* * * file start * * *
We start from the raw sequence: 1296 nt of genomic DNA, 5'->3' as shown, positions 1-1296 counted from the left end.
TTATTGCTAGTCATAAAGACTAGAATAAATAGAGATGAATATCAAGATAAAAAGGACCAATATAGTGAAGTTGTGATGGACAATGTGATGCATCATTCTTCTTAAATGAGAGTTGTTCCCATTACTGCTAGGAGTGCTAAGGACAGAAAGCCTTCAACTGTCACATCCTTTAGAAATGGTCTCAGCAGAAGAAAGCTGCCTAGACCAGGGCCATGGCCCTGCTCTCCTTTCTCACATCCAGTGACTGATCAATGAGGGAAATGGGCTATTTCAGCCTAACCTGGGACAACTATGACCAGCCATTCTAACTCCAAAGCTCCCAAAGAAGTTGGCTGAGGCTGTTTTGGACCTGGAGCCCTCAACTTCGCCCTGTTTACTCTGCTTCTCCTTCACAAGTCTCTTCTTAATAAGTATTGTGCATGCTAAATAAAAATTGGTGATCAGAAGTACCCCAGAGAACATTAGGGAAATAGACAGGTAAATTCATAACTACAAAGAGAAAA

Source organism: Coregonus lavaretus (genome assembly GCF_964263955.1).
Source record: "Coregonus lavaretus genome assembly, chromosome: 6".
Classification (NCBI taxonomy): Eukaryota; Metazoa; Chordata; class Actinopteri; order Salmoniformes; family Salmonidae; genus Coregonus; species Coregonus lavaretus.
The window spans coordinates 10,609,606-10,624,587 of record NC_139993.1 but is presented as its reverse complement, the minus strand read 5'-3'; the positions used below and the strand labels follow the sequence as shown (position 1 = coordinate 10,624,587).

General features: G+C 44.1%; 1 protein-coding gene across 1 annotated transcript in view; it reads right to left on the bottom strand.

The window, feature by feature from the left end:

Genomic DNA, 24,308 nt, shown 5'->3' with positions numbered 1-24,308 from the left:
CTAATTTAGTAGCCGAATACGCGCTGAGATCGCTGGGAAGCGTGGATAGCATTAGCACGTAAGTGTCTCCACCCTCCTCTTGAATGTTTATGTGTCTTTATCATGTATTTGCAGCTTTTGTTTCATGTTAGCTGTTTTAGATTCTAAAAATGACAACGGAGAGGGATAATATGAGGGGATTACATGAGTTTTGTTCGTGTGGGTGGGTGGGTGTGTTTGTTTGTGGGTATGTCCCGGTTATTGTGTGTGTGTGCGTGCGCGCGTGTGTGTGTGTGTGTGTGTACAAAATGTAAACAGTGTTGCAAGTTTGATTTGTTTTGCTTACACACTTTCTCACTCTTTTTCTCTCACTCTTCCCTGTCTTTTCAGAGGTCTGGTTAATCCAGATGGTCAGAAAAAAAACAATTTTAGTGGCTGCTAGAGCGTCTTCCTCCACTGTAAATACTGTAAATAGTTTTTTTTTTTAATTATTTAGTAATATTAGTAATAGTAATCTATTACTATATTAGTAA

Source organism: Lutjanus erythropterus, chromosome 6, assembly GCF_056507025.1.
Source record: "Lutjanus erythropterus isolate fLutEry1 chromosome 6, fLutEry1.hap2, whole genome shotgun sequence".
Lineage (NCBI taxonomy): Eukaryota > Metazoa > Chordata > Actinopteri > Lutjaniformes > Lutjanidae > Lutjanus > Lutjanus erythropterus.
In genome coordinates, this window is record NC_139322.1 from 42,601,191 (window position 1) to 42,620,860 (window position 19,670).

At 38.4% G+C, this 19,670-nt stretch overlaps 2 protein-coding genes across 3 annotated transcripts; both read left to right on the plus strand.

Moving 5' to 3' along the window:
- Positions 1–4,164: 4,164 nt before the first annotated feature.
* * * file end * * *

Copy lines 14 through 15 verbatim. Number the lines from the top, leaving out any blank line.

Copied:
In genome coordinates, this window is record NC_139322.1 from 42,601,191 (window position 1) to 42,620,860 (window position 19,670).

At 38.4% G+C, this 19,670-nt stretch overlaps 2 protein-coding genes across 3 annotated transcripts; both read left to right on the plus strand.